After watching the Interaction Design Fundamentals video by David Hogue I understood that design interaction is not about the actual interface but about the behavior of people. Yes, design interaction records, manipulates and shares information, but most importantly it creates experiences between people and devices. Hogue states that interactions must be perceived, that outcomes are predicted, that people are able to understand how actions led to outcomes and they receive feedback which allows them to learn how the interface works. Later on, people apply what they have learnt and transfer that knowledge to similar interfaces, which is why it is important when designing interfaces to know what it is already out there and apply some of that knowledge and interactions into the design because it makes it much easier for people to feel comfortable navigating through it.
David Hogue mentions the following 5 Essential principles for an effective interaction design.
1. CONSISTENCY: This refers to keeping the design constant, or how I prefer to call it, keep the same style. People learn how to complete tasks and navigate through the interactions so it should be kept similar through the entire design to avoid confusion. Although sometimes is good to disrupt and create something different, it is important to know that every change should have a purpose and convey meaning.
A good example of a website and App that is always kept constant is Pinterest. It is such an easy app to navigate through, you can see the design and the interaction is constant all along, same grid, with same options with the same clicks and the same responses. It is simple and it works
Another example Yummly, a cooking app, that although the majority of the interface is straight forward and it is kept constant once you dig into it, it is possible to get lost in the details. For example, the display of the recipes and the interaction to navigate around them is kept constant as it possible to see in the following images, but once you go into the actual instructions (Cooking Directions) it varies all the time from recipe to recipe, which is very annoying for the users. In the images below it is possible to see 4 different ways to navigate through the directions section if the recipe. Sometimes I even stop looking at the recipe because I can’t even be bothered to figure out how to get the real instructions, I want it to be simple and sometimes its not. This makes me think about something I read about web design a couple of years ago from Steve Krug, which is that the most important thing of web design is to not make the user think.
2. PERCEIVABILITY: Interactions should be visible, they shouldn’t be hidden because if people don’t know they can interact with something they won’t do it. All interactions should be straight forwards.
A bad example of this is de D3 website, which is quite ironical. A website that teaches about Interactive information visualization, but its own interaction is rubbish. If you navigate through it you will realize you don’t know where to click, or if there is anything even clickable. Once you discover you can click on it, you’ll realize everything is different in each of the pages so you have to learn everything all over again.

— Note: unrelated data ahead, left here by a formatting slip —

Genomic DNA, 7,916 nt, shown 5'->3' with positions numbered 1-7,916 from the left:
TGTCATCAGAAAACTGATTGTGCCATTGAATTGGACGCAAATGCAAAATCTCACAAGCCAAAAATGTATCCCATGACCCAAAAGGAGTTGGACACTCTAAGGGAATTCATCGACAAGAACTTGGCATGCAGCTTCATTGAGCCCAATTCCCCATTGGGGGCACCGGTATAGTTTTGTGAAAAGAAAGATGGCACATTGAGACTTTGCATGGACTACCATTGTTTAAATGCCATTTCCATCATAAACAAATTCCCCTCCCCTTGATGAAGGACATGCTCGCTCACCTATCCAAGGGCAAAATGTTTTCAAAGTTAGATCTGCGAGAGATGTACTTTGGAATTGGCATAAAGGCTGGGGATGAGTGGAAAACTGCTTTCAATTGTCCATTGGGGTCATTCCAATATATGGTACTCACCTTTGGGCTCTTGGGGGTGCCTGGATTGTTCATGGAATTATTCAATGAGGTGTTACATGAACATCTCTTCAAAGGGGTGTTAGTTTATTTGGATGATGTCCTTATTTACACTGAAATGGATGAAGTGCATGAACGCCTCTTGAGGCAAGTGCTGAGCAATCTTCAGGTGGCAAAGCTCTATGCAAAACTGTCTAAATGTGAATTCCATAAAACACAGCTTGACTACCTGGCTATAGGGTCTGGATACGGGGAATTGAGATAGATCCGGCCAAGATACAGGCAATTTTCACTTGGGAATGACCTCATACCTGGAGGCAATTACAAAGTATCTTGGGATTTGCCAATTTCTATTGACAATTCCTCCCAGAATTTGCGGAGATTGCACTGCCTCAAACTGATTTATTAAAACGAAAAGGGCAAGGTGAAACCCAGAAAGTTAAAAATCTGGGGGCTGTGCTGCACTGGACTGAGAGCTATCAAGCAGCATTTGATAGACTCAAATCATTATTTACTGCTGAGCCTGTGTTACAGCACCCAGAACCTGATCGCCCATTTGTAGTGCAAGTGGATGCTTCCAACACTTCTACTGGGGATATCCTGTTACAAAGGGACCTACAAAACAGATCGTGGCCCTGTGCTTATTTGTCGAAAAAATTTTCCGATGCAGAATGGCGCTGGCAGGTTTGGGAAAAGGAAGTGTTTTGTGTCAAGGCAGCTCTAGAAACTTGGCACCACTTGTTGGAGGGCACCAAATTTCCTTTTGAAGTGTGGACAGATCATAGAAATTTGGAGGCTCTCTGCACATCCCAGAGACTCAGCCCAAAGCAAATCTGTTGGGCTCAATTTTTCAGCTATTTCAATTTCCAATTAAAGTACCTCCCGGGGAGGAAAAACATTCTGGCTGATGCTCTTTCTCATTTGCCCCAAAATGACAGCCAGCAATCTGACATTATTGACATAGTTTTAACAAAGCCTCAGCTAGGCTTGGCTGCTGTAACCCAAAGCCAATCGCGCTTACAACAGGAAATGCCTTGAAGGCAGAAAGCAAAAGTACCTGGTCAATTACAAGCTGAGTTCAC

A shockingly bad example about it…or maybe it is just me, but for some reason I haven’t been able to adapt to the new music app from apple. I bought a month of the programme, but I couldn’t figure out how to play the song I wanted, I couldn’t forward it and I just had to play them randomly.
The BBC news App is very straightforward, it is a great example of perceivability. It is divided by sections and the labels are clear at the top. It uses number to categorize information and it uses icons to state when it is possible to what a video.
3. LEARNABILITY: It is important to make sure that the interaction is easy to learn and easy to remember. People carry their own experiences and knowledge to its useful to stick to design patters that allow the users to feel more comfortable with what they already know.
It was the first time I came across this Audi website and I found it so easy to learn how to navigate through it. It is very simple and straight forward. The design is clean and clear and once you know you can click on any tap and then drag down to find more information is pretty clear how to navigate through all of it and remember it.
4. PREDICTABILITY: User interface design should set accurate expectations about what happens before the user interacts. People should know what they can do and where they can interact. It is crucial to demonstrate the navigation and have instructions that explain the functionality.
An example about this could be the Adobe Capture App. The first time the user downloads it there are some messages that keep popping up every time a new interaction is presented as shown in the images below. This explains what people can do with it and the outcome from their action so that people learn to navigate and thus predict the possible interactions throughout all the App.
5. FEEDBACK: This is all about providing acknowledgement of interactions and information about outcomes to the user. It is important to complement the experience when people need it.
Finally, An example about this is the confirmation and error messages we constantly get in most of the apps like the own shown in the image below.